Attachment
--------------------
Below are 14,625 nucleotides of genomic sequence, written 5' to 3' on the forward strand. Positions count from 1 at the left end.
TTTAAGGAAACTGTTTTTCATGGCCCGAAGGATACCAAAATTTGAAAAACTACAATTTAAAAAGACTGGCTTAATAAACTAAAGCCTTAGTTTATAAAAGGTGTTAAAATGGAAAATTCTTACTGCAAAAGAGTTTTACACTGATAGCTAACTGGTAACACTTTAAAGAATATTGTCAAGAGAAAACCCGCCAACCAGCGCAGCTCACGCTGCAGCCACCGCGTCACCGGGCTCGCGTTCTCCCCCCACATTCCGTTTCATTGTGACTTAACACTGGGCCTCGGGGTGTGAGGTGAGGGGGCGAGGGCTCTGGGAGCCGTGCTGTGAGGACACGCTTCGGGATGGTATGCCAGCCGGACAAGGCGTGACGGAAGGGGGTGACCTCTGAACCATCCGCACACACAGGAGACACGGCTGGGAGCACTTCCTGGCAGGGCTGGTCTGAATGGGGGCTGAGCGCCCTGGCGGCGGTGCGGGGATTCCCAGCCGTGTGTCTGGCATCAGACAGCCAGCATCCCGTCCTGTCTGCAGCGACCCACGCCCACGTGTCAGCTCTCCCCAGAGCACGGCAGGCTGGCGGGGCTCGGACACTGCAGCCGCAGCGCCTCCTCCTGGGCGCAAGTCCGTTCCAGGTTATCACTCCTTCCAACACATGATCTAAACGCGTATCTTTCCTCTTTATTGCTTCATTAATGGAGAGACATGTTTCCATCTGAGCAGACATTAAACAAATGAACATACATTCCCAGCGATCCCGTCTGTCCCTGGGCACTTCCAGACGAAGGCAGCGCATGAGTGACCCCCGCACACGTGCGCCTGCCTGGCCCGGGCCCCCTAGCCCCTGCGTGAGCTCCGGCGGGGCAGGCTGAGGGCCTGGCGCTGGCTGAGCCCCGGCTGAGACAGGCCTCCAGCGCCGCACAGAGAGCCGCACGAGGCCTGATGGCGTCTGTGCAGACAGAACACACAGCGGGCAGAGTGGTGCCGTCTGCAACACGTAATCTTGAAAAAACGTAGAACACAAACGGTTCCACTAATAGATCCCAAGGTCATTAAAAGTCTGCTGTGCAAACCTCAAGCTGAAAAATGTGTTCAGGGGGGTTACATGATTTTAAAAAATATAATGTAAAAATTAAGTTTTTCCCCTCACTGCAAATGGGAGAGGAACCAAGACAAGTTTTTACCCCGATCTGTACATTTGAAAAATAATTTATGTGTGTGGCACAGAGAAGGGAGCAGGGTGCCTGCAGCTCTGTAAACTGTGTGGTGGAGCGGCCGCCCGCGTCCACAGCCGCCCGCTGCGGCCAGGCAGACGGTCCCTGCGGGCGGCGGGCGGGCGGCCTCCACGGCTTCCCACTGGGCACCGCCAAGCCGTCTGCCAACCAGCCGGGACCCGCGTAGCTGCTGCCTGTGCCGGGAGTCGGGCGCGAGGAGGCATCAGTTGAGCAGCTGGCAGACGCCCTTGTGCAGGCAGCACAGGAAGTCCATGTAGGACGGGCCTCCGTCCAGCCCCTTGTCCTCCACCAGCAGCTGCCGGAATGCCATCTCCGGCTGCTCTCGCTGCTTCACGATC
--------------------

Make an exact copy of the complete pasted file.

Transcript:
Below are 14,625 nucleotides of genomic sequence, written 5' to 3' on the forward strand. Positions count from 1 at the left end.
TTTAAGGAAACTGTTTTTCATGGCCCGAAGGATACCAAAATTTGAAAAACTACAATTTAAAAAGACTGGCTTAATAAACTAAAGCCTTAGTTTATAAAAGGTGTTAAAATGGAAAATTCTTACTGCAAAAGAGTTTTACACTGATAGCTAACTGGTAACACTTTAAAGAATATTGTCAAGAGAAAACCCGCCAACCAGCGCAGCTCACGCTGCAGCCACCGCGTCACCGGGCTCGCGTTCTCCCCCCACATTCCGTTTCATTGTGACTTAACACTGGGCCTCGGGGTGTGAGGTGAGGGGGCGAGGGCTCTGGGAGCCGTGCTGTGAGGACACGCTTCGGGATGGTATGCCAGCCGGACAAGGCGTGACGGAAGGGGGTGACCTCTGAACCATCCGCACACACAGGAGACACGGCTGGGAGCACTTCCTGGCAGGGCTGGTCTGAATGGGGGCTGAGCGCCCTGGCGGCGGTGCGGGGATTCCCAGCCGTGTGTCTGGCATCAGACAGCCAGCATCCCGTCCTGTCTGCAGCGACCCACGCCCACGTGTCAGCTCTCCCCAGAGCACGGCAGGCTGGCGGGGCTCGGACACTGCAGCCGCAGCGCCTCCTCCTGGGCGCAAGTCCGTTCCAGGTTATCACTCCTTCCAACACATGATCTAAACGCGTATCTTTCCTCTTTATTGCTTCATTAATGGAGAGACATGTTTCCATCTGAGCAGACATTAAACAAATGAACATACATTCCCAGCGATCCCGTCTGTCCCTGGGCACTTCCAGACGAAGGCAGCGCATGAGTGACCCCCGCACACGTGCGCCTGCCTGGCCCGGGCCCCCTAGCCCCTGCGTGAGCTCCGGCGGGGCAGGCTGAGGGCCTGGCGCTGGCTGAGCCCCGGCTGAGACAGGCCTCCAGCGCCGCACAGAGAGCCGCACGAGGCCTGATGGCGTCTGTGCAGACAGAACACACAGCGGGCAGAGTGGTGCCGTCTGCAACACGTAATCTTGAAAAAACGTAGAACACAAACGGTTCCACTAATAGATCCCAAGGTCATTAAAAGTCTGCTGTGCAAACCTCAAGCTGAAAAATGTGTTCAGGGGGGTTACATGATTTTAAAAAATATAATGTAAAAATTAAGTTTTTCCCCTCACTGCAAATGGGAGAGGAACCAAGACAAGTTTTTACCCCGATCTGTACATTTGAAAAATAATTTATGTGTGTGGCACAGAGAAGGGAGCAGGGTGCCTGCAGCTCTGTAAACTGTGTGGTGGAGCGGCCGCCCGCGTCCACAGCCGCCCGCTGCGGCCAGGCAGACGGTCCCTGCGGGCGGCGGGCGGGCGGCCTCCACGGCTTCCCACTGGGCACCGCCAAGCCGTCTGCCAACCAGCCGGGACCCGCGTAGCTGCTGCCTGTGCCGGGAGTCGGGCGCGAGGAGGCATCAGTTGAGCAGCTGGCAGACGCCCTTGTGCAGGCAGCACAGGAAGTCCATGTAGGACGGGCCTCCGTCCAGCCCCTTGTCCTCCACCAGCAGCTGCCGGAATGCCATCTCCGGCTGCTCTCGCTGCTTCACGATC